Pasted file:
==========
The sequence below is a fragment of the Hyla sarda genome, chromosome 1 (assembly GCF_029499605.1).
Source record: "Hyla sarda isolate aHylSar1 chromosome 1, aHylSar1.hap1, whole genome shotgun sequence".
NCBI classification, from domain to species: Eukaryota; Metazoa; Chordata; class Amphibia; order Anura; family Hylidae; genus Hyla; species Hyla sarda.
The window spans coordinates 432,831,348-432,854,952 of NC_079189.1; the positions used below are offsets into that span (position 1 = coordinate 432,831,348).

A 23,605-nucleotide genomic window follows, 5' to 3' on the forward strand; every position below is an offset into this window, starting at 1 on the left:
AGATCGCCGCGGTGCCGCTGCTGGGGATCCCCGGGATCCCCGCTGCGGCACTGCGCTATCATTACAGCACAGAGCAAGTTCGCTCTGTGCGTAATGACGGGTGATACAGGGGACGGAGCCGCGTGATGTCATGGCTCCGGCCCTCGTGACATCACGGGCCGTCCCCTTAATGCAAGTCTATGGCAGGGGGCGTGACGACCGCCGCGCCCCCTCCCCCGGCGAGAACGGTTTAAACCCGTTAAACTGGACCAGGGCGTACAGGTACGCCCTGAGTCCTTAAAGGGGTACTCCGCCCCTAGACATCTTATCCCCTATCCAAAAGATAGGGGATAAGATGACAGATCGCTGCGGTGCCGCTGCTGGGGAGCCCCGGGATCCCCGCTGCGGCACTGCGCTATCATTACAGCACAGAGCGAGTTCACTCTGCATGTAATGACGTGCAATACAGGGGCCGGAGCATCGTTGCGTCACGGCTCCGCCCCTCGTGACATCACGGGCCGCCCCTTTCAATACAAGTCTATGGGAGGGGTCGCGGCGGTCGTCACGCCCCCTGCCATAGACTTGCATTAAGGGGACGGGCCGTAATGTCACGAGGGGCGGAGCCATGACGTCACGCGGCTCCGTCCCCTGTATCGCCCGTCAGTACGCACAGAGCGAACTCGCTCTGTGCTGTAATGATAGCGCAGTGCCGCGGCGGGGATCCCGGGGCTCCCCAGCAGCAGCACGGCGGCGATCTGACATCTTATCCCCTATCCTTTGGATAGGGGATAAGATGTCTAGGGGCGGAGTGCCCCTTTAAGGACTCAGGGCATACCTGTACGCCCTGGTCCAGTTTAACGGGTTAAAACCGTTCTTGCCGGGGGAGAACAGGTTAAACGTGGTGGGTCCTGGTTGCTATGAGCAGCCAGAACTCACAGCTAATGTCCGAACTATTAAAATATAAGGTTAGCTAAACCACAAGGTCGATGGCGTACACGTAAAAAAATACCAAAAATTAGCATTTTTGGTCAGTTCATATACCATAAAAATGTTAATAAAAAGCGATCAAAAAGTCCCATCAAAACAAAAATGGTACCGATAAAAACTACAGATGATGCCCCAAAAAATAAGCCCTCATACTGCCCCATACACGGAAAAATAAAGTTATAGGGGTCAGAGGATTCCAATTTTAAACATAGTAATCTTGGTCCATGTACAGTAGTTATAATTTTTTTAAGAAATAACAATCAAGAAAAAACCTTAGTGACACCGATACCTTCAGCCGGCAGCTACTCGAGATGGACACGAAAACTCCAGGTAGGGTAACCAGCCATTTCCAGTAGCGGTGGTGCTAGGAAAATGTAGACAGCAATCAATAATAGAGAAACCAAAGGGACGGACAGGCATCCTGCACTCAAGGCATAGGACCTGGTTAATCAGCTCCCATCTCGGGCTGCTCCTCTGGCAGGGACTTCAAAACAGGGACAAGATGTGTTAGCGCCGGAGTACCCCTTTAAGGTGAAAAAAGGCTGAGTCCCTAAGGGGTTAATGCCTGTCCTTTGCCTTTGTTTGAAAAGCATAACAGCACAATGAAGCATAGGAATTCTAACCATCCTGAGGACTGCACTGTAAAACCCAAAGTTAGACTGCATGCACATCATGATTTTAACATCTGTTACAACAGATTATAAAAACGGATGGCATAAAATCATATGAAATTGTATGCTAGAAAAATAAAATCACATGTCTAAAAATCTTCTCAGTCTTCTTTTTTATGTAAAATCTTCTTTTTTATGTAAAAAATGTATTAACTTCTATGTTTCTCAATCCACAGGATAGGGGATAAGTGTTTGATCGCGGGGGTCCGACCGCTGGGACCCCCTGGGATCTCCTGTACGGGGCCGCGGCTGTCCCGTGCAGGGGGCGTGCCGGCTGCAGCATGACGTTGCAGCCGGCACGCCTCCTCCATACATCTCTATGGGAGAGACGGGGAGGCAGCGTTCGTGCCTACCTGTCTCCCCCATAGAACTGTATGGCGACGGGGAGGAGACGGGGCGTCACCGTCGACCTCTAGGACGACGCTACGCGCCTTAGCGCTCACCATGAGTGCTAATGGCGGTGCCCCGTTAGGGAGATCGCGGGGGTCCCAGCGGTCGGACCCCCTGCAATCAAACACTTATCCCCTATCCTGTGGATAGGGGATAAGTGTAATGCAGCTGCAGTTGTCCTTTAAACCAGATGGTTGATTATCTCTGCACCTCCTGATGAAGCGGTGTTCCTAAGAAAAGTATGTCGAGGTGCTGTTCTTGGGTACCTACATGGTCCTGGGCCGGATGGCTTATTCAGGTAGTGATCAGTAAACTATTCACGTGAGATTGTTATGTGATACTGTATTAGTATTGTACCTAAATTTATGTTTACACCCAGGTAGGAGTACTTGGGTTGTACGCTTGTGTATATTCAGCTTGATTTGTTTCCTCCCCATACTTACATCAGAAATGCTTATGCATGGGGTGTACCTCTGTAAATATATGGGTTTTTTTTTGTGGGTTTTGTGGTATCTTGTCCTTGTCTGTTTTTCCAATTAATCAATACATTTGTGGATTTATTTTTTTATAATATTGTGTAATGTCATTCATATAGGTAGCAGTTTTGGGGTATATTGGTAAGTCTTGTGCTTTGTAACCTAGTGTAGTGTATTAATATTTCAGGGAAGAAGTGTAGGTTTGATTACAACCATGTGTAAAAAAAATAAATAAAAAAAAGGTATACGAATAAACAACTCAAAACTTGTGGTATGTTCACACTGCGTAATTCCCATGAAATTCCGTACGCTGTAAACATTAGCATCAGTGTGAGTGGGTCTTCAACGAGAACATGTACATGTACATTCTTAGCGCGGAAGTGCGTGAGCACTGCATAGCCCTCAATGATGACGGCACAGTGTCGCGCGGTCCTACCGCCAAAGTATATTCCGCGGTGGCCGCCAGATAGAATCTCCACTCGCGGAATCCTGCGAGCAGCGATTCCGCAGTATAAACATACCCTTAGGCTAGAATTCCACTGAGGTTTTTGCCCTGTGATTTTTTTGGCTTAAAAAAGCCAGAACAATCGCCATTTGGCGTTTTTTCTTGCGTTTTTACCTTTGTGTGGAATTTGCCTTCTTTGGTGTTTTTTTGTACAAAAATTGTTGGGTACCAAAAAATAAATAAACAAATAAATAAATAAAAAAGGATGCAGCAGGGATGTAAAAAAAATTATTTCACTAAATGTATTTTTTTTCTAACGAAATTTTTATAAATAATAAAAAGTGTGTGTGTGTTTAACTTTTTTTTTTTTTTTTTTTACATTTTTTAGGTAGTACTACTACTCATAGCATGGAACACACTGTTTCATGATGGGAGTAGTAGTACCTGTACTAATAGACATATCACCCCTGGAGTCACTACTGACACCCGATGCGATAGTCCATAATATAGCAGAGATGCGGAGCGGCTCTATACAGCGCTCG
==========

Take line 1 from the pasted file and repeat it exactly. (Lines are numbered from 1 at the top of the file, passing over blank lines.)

The sequence below is a fragment of the Hyla sarda genome, chromosome 1 (assembly GCF_029499605.1).